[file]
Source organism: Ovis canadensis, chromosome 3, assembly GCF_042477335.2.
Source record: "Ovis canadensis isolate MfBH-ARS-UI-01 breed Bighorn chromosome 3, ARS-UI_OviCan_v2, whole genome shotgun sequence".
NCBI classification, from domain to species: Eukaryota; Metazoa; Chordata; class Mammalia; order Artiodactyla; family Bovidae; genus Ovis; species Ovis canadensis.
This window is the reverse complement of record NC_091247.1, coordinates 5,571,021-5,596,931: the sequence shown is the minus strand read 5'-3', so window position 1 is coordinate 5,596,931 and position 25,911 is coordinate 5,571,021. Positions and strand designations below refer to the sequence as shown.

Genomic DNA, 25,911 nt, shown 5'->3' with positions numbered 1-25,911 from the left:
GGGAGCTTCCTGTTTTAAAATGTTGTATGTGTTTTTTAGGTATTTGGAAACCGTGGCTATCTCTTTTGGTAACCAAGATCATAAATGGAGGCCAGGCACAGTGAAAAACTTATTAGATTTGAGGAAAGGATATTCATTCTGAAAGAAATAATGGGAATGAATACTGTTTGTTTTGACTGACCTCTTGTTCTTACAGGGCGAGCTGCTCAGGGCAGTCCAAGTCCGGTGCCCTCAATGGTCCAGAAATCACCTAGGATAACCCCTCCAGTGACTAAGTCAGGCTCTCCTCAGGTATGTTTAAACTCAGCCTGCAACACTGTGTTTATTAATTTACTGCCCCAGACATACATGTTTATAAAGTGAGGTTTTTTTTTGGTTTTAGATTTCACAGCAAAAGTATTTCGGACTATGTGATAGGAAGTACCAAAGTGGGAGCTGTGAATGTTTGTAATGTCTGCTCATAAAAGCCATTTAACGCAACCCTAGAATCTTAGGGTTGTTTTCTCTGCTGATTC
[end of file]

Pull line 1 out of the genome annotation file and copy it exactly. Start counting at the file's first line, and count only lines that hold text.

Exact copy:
Source organism: Ovis canadensis, chromosome 3, assembly GCF_042477335.2.